76.7 F
Charlotte Amalie
Thursday, November 30, 2023


For the first time in about a year, the Magens Bay Authority has a full board of directors. With the appointment of Dale Barry, Leo Francis and Katina Coulianos-Sell in February, the board again has the seven requisite members as set forth in the deed of conveyance giving Magens Bay to the people of the Virgin Islands in 1947 by Arthur S. Fairchild. The other four members are Gov. Charles W. Turnbull, who as governor is automatically on the board, John Maduro, Chairman Edmund Penn and Aubrey Nelthropp, vice-chairman. Nelthropp said he has served on the board for 12 years. He guessed that Edmund Penn had served for more than 30 years.
And Penn verified that, saying when he retired from government 20 years ago he kept on working for the board.
The board is self-perpetuating, according to Bill Jowers, the authority's executive director. "That means board members can remain on the board for life," he said. Every six years, however, the board is reorganized, according to Jowers, who added the board carefully considers special skills, talents and interests of potential members — including willingness to serve.
Penn, who will be 81 in May, says he has served as chairman of the board for 12 years. "They keep re-electing me and I don't mind," he said.
The vacancies that were recently filled were due to death, relocation and illness, according to Nelthropp. He added the vacancies never created a problem since "we always had a quorum." A quorum is three people. Nelthropp said the board usually meets monthly, but only when necessary, he added. "The bay is so well-managed we usually don't have anything to talk about," Nelthropp said. "It's the best crew we've ever had. Do you believe only 18 people run that whole place?"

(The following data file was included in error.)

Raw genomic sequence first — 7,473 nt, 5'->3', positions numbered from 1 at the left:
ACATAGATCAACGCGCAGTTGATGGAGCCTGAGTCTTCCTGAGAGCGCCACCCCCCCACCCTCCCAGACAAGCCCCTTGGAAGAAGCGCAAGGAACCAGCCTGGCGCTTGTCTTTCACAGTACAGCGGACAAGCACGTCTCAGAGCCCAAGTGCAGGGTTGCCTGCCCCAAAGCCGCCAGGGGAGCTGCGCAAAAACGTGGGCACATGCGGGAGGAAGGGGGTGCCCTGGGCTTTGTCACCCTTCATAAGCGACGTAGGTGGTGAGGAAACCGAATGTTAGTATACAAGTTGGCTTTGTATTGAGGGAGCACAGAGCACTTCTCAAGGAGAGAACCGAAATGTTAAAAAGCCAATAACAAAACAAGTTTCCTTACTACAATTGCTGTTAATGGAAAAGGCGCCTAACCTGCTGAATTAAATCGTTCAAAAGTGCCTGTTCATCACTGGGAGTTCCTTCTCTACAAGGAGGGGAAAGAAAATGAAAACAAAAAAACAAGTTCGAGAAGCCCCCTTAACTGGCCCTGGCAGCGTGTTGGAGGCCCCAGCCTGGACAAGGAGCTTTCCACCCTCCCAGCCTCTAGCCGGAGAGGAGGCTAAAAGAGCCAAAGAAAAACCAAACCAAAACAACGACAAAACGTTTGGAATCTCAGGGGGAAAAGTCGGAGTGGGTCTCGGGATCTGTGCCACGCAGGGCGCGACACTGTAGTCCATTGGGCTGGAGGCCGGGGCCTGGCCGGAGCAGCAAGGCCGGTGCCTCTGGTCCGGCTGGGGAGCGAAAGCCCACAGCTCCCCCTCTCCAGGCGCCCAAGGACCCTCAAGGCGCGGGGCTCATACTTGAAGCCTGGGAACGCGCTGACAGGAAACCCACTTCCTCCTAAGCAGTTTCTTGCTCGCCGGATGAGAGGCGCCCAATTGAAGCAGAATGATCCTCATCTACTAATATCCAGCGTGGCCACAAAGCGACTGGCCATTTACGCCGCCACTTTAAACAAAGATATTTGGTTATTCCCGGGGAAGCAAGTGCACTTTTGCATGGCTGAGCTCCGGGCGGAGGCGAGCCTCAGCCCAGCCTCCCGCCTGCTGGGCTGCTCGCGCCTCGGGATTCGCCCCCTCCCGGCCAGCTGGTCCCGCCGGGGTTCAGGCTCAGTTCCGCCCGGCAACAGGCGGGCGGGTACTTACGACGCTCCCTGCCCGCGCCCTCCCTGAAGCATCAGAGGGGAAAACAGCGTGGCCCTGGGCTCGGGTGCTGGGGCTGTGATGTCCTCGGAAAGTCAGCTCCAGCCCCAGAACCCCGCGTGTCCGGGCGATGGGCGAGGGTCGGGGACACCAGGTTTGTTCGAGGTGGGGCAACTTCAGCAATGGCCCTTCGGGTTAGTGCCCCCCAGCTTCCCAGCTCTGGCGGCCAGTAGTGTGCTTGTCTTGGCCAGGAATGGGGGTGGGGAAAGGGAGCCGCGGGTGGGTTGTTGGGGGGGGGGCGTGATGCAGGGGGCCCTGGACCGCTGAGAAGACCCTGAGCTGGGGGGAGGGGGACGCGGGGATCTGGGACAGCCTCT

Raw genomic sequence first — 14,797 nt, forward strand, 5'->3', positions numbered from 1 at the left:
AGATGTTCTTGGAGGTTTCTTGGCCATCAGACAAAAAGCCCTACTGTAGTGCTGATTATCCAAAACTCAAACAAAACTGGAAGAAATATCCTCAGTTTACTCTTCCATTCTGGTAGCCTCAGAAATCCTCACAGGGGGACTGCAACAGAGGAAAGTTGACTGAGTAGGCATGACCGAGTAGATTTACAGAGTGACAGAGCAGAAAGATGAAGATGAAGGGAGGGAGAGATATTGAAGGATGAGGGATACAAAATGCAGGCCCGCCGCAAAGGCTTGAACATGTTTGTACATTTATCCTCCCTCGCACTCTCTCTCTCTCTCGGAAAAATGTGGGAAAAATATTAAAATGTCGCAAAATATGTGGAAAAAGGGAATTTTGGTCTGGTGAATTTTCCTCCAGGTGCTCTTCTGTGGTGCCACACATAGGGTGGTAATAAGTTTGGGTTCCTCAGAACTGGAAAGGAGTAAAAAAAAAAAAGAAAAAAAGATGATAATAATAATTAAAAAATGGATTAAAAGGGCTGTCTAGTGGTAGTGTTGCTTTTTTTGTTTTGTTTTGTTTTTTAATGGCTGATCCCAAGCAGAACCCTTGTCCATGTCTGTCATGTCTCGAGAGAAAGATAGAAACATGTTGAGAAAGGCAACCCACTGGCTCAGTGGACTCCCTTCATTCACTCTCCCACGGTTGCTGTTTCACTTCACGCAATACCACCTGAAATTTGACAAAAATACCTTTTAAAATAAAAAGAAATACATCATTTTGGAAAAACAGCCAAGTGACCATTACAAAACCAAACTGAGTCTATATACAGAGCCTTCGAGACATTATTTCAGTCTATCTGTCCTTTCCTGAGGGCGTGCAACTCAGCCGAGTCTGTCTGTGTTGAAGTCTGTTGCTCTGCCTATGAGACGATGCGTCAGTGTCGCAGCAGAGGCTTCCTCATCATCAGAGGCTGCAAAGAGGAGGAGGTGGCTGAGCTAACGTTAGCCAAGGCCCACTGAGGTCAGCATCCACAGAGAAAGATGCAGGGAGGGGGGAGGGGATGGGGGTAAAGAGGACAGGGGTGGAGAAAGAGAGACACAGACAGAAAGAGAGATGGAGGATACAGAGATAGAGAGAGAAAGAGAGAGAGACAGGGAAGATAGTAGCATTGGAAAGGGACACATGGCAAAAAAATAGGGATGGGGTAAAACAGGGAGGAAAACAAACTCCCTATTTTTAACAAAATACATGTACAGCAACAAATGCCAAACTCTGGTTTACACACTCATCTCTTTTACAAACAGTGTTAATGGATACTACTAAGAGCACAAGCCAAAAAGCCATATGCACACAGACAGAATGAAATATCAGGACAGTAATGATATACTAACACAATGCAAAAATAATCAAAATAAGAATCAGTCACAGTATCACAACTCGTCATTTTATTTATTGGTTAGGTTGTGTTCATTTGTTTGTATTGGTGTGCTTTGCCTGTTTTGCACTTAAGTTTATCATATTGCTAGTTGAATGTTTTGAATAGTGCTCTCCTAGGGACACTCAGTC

The arboretum at Magens Bay is named after Nelthropp's father, Alphonso Nelthropp, who worked for Fairchild for 30 years as an agriculturist, Nelthropp said. An entrance fee charged at the gate provides some revenue for the park. Other revenue comes from the government, according to Jowers. "It's sporadic," he said. "And it's a problem."
Jowers said though money is appropriated in the budget every year, the allotments do not arrive on a predictable basis.
According to Penn it has been three years since the Authority, which has an annual budget of $600,000, has received any money from the government.
"We've been self-supporting for the last three years," Penn said. Money to cover the approximately $600,000 annual budget comes from the gate and the concessions — most of whom pay a percentage of their gross sales as rent.
"So far, we're surviving," Penn added.
It was the mandate of Fairchild that the entry rate be as low as possible so that everyone could enjoy the beach, according to Penn.
"I encourages people to go down there and use the great resource we have in the Virgin Islands." Penn said.

Print Friendly, PDF & Email
Keeping our community informed is our top priority.
If you have a news tip to share, please call or text us at 340-228-8784.

Support local + independent journalism in the U.S. Virgin Islands

Unlike many news organizations, we haven't put up a paywall – we want to keep our journalism as accessible as we can. Our independent journalism costs time, money and hard work to keep you informed, but we do it because we believe that it matters. We know that informed communities are empowered ones. If you appreciate our reporting and want to help make our future more secure, please consider donating.